A Pained Life: Torn Between Hope and Fear

By Carol Levy, PNN Columnist

Tonight, I feel like the character Pushmi-pullyu from Doctor Dolittle. You know, the animal that has a head at both ends; one head pulling to go to the right, the other head raring to go to the left.

I’m also feeling torn between hope and fear.

Although I have trigeminal neuralgia, which is not a headache, I am going to be admitted tomorrow to the headache inpatient unit at one of the city hospitals.

The treatment I will receive is a 24-hour a day IV lidocaine drip, for 4 to 5 days.

Many years ago, I had lidocaine infusions but they were for only 3 to 4 hours each time. I tried it a few times, a few weeks apart, but there was never any benefit. On the upside, there were also no side effects.

“doctor dolittle”

“doctor dolittle”

As I read the information online about getting lidocaine for a protracted period, I am getting nervous. Hallucinations? Uh oh. I don't think so. That scares me.

I already know about the potential heart risks. The doctor told me I will have to be tethered to a heart monitor the whole time as a precaution. A sudden drop or increase in blood pressure, unconsciousness and even seizures are possible.

I did not know about the potential for deep vein blood clots until I read the information the clinic sent me. I will have to wear anti-clot stockings the whole time.

There is a list of other “moderate” and “mild” side effects: a metallic taste, tinnitus (ringing in the ears), lightheadedness, agitation, drowsiness, problems focusing, slurred speech, and numbness of the mouth and tongue.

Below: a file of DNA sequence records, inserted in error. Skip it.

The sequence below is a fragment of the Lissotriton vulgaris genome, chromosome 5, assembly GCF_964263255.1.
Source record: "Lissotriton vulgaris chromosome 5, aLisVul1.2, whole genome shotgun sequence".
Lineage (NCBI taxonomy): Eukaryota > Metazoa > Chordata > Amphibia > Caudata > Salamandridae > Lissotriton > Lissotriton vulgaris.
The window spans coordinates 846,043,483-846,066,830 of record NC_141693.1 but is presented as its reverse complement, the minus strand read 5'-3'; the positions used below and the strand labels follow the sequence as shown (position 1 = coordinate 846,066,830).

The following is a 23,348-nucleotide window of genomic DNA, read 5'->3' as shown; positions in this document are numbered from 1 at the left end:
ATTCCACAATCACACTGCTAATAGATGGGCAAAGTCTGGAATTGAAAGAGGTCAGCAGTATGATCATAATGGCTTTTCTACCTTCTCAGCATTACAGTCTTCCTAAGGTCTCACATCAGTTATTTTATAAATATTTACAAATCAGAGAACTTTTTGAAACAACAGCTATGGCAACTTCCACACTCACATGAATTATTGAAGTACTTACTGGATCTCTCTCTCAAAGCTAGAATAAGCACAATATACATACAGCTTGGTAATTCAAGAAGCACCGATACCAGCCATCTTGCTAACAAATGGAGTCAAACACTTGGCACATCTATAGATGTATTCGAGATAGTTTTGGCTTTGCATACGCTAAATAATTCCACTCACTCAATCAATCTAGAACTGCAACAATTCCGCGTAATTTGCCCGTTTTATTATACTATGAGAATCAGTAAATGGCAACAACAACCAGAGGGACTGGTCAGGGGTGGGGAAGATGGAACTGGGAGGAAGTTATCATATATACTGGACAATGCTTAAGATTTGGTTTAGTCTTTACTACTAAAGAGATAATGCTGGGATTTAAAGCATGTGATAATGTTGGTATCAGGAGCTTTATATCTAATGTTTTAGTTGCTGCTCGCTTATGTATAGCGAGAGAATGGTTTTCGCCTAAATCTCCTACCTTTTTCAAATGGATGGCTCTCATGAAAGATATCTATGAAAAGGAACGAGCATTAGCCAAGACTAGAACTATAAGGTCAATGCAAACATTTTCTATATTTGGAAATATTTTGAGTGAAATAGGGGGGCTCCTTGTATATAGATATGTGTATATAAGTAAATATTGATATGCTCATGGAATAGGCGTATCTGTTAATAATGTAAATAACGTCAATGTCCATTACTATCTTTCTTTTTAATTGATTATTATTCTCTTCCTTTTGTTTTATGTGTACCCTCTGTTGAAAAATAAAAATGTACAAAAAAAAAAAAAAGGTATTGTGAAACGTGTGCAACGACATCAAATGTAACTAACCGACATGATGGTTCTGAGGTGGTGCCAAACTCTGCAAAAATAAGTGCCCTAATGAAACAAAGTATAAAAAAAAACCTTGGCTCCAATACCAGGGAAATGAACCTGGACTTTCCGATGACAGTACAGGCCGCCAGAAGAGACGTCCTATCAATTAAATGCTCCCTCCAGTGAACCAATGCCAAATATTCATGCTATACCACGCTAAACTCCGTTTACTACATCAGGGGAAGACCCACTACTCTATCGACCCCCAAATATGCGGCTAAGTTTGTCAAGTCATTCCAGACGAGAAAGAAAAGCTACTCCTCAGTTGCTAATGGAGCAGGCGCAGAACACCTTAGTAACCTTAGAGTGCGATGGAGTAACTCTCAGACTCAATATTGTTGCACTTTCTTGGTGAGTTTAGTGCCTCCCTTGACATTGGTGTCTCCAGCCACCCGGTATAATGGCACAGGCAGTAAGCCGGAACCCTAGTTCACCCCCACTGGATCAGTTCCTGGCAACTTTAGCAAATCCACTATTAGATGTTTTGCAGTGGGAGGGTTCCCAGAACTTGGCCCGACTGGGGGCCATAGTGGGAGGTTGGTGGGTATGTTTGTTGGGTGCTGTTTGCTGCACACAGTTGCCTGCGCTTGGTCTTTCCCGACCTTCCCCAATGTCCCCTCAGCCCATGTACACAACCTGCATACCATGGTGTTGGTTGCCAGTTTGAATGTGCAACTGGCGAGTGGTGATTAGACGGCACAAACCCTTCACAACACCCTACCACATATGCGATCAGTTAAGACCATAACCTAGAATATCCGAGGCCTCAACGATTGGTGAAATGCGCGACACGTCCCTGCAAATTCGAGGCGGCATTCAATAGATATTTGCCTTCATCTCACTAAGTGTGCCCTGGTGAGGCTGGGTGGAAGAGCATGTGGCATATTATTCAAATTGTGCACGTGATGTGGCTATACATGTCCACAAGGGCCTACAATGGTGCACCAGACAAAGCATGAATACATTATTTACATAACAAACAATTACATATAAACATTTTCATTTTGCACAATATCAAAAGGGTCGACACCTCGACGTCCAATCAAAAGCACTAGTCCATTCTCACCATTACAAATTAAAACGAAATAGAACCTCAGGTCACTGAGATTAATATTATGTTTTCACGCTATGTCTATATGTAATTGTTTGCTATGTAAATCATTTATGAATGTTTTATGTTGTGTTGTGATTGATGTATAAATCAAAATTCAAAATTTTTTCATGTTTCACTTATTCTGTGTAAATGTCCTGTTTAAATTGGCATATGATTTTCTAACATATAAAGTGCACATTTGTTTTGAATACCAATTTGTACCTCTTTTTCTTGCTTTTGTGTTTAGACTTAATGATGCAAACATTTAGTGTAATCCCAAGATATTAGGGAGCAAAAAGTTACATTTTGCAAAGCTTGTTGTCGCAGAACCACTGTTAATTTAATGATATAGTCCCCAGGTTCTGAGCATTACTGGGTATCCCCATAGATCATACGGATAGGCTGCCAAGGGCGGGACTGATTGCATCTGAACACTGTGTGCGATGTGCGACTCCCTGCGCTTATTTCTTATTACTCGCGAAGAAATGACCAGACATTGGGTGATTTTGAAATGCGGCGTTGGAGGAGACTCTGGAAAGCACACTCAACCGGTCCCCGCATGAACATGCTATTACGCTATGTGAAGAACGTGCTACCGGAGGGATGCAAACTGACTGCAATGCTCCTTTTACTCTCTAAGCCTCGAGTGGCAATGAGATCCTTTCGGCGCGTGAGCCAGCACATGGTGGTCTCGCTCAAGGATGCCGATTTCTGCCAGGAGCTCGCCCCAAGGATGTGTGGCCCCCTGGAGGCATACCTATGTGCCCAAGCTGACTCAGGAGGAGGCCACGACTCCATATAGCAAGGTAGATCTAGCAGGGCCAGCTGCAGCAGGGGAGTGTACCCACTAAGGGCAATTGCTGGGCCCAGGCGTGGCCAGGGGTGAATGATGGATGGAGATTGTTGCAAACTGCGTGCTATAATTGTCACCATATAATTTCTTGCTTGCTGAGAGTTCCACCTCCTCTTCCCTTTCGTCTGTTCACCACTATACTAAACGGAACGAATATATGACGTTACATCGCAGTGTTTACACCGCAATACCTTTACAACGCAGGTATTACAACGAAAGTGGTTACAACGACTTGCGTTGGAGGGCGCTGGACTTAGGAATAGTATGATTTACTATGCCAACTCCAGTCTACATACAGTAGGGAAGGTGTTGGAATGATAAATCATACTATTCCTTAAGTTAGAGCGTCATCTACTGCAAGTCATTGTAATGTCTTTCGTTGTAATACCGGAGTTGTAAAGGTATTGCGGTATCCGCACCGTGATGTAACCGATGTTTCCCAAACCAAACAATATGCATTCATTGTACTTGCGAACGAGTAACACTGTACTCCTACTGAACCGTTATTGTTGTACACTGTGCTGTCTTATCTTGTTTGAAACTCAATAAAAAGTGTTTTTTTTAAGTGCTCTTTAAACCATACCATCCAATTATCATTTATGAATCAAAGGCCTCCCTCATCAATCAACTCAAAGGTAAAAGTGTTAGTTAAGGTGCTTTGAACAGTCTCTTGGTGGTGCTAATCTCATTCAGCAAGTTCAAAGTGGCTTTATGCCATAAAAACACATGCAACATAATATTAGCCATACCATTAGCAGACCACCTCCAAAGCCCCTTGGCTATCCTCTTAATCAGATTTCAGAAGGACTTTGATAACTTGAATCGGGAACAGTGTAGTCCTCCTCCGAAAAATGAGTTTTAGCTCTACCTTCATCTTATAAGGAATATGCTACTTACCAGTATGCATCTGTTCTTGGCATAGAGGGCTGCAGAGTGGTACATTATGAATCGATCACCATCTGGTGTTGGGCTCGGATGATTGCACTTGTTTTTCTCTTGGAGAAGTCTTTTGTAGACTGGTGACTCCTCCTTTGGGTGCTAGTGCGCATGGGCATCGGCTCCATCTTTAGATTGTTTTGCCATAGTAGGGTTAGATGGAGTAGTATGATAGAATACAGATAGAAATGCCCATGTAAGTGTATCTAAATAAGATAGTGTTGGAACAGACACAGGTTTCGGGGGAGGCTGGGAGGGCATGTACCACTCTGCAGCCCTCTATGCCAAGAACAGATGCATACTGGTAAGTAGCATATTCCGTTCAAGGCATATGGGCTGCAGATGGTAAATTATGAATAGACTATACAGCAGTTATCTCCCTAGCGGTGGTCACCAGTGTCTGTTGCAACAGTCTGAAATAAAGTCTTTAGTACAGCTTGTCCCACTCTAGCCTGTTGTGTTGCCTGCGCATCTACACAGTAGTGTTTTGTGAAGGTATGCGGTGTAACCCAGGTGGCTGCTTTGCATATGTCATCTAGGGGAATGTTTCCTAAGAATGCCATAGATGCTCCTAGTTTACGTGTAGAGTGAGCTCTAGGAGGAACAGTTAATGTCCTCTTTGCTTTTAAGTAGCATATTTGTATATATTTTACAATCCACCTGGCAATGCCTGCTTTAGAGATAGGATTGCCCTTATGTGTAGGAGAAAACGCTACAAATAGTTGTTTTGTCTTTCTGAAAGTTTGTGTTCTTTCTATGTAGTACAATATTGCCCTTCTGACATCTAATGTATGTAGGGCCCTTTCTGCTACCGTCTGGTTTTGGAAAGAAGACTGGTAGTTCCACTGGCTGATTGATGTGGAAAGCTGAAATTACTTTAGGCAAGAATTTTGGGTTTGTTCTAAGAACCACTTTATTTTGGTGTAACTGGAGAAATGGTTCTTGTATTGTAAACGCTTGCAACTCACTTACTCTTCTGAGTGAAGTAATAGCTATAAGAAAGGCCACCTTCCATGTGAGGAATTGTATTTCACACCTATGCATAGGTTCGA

The more serious side effects worry me. Nothing happened when I tried lidocaine the other times, but maybe having it 24 hours a day for a few days in a row vs. 3 to 4 hours every few days makes a difference.

That’s where the Pushmi-pullyu comes from. I do not know if I want to do this.

This will be the first time in the last 13 hospitalizations where I will not be going in for brain surgery to treat my trigeminal neuralgia. I have to admit, there is probably an unconscious aspect of feeling as though I am allowing myself to do one more potentially really dangerous procedure, like another surgery, and I am putting that feeling of danger on the lidocaine.

On the other hand, the reason to go ahead is pure and simple. Bathing the nerves in anesthetic for 72 hours, maybe slightly longer, makes sense to me. The nerves will be numbed or at least calmed down. How can that not work?

My bags are packed. I'm ready to go.  So once again, hope wins out over fear.

Is that a good thing or bad? I won't know for a few days, but I wonder if instead of Pushmi-pullyu for those of us in pain, it should be Fearmi-hopeyu -- with the “hopeyu” being the stronger of the two.

(10/23/18 update: Carol reports the lidocaine infusion did relieve her pain for a while, but by the 3rd day, “I had some bad reactions that altered my reality perception, not what I would think of as hallucinatory but close cousin so we had to stop it.” Carol says she is very disappointed by the outcome, but it was “definitely worth the trying. And thank you to all who asked.”)

Carol Levy250.jpg

Carol Jay Levy has lived with trigeminal neuralgia, a chronic facial pain disorder, for over 30 years. She is the author of “A Pained Life, A Chronic Pain Journey.” 

Carol is the moderator of the Facebook support group “Women in Pain Awareness.” Her blog “The Pained Life” can be found here.

The information in this column should not be considered as professional medical advice, diagnosis or treatment. It is for informational purposes only and represent the author’s opinions alone. It does not inherently express or reflect the views, opinions and/or positions of Pain News Network.